Automaticity is a core construct underpinning theoretical accounts of human performance and cognition. In spite of this, its current conceptualisation is plagued by circularity ' automaticity is typically defined in terms of the very behaviour it seeks to explain ' and a lack of internal consistency'defining features of automaticity do not reliably co-occur. Furthermore, invoking automaticity tends to be post hoc as it is used to explain violations of dominant theories of attention. Prevailing models of automaticity explain automatic processing as merely faster processing than controlled processing. We present an alternative conceptualisation of automaticity as efficient, elegant and economical but not fast. This is supported by functional imaging studies, which reveal a pattern of reduced global activation as well as a shift in activation from cortical to subcortical areas once automaticity has been achieved. Were automaticity to be faster processing, functional imaging would indicate greater activation when an automatic task is performed. We propose possible circuitry of automaticity incorporating the direct pathways of the basal ganglia.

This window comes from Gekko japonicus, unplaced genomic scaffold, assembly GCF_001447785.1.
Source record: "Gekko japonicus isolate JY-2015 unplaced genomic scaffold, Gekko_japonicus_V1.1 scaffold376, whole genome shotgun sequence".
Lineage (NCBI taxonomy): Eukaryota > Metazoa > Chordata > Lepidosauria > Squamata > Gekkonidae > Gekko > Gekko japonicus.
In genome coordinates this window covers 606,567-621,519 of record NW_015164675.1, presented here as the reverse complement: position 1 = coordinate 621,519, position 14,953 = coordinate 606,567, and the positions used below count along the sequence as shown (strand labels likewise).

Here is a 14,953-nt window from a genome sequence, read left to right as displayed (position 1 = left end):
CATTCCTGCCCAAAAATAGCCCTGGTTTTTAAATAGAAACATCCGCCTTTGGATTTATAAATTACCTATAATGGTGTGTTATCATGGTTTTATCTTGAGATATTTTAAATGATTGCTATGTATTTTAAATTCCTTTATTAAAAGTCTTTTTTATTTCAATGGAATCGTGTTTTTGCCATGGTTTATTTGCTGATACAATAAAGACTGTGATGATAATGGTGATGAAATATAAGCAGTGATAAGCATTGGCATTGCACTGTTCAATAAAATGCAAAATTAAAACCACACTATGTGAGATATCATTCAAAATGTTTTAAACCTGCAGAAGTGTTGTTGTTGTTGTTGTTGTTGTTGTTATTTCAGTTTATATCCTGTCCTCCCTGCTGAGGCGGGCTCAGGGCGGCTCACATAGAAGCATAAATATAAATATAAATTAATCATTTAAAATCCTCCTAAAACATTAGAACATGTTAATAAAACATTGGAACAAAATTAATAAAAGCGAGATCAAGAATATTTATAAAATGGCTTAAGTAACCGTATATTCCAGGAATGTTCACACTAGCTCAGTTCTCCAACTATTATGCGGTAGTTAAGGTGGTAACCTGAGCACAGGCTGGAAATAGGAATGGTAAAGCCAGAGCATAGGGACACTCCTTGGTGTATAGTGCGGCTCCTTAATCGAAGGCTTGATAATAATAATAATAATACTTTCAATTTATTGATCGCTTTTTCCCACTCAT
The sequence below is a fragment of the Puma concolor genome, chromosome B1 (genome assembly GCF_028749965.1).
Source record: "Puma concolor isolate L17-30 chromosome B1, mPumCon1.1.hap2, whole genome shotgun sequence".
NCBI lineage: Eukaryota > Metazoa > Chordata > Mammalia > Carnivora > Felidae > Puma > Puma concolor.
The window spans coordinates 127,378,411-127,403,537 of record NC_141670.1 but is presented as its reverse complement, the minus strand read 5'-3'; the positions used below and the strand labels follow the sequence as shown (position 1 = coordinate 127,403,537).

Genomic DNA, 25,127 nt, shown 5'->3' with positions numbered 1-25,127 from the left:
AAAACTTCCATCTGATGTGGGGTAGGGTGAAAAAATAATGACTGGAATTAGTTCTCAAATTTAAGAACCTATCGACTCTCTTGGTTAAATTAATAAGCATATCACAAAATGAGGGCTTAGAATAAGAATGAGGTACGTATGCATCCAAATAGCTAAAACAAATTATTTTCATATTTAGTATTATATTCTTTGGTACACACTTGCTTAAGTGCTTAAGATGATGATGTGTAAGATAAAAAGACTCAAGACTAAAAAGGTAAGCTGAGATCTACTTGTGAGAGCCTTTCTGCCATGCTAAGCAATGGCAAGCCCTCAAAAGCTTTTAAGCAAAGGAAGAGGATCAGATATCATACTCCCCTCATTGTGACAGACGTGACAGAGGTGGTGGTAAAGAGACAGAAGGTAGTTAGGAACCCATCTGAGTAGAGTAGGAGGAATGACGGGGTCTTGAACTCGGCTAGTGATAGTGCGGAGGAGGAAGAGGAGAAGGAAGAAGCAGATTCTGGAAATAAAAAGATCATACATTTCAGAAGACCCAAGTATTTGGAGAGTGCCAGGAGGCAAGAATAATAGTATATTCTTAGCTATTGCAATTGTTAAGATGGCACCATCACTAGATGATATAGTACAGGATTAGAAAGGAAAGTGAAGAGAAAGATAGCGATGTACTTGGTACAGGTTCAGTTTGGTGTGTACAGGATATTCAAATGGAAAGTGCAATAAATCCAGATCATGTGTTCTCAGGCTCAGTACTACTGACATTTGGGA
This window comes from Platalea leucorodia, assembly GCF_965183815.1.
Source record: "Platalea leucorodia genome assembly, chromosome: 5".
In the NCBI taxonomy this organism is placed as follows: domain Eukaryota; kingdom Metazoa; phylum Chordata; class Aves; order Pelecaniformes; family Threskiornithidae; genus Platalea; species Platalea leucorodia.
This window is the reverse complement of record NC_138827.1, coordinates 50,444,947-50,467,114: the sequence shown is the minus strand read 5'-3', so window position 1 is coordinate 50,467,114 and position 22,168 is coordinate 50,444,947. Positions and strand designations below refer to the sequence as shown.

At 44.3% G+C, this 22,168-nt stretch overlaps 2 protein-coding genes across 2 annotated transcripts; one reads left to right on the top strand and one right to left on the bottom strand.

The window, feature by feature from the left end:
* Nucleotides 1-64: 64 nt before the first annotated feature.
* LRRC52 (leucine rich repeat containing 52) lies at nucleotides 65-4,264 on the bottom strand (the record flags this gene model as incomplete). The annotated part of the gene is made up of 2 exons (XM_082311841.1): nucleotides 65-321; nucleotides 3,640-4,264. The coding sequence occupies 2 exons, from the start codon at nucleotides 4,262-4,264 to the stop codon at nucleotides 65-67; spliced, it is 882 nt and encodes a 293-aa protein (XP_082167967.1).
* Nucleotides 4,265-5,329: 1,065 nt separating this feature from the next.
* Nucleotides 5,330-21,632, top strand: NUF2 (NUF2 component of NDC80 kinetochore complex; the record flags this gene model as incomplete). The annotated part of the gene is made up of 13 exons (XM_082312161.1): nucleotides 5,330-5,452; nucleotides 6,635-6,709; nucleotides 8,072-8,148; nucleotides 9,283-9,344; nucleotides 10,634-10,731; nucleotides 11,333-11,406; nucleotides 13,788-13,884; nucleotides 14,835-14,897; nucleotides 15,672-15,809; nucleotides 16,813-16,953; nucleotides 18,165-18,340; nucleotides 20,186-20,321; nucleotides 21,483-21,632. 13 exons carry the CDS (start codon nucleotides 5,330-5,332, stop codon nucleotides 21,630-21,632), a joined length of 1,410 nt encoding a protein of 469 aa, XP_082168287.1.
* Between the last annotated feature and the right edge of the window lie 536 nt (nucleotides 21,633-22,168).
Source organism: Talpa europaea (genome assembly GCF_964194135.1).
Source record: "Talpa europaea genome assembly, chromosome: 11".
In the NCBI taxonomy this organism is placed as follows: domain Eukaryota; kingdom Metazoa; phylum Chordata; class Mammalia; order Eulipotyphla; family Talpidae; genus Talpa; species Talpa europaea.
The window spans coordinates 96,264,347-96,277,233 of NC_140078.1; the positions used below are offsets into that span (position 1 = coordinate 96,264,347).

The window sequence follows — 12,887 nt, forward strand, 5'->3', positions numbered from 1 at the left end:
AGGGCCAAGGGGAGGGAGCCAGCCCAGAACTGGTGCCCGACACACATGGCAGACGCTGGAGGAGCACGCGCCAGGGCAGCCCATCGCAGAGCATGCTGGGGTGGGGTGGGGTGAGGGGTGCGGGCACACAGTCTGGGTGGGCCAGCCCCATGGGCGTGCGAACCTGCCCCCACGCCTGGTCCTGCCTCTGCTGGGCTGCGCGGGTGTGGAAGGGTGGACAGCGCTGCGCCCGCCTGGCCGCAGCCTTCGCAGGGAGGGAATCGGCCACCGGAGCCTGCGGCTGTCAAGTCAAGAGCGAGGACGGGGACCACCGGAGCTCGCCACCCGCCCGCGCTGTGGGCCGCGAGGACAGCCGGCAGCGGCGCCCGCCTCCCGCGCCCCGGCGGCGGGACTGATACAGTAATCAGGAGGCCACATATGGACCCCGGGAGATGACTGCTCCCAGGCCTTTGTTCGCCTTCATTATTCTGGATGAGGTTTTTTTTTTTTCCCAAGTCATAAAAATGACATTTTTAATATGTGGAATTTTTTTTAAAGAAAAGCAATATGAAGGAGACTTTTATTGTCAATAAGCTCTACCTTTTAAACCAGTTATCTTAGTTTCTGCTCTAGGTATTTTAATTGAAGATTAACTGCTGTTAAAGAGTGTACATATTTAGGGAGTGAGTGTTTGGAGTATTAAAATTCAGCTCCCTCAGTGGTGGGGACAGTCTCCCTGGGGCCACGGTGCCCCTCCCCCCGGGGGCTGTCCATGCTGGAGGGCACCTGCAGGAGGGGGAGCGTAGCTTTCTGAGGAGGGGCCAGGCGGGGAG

|Number of pages||20|
|Journal||Brain Research Bulletin|
|Publication status||Published - 2007|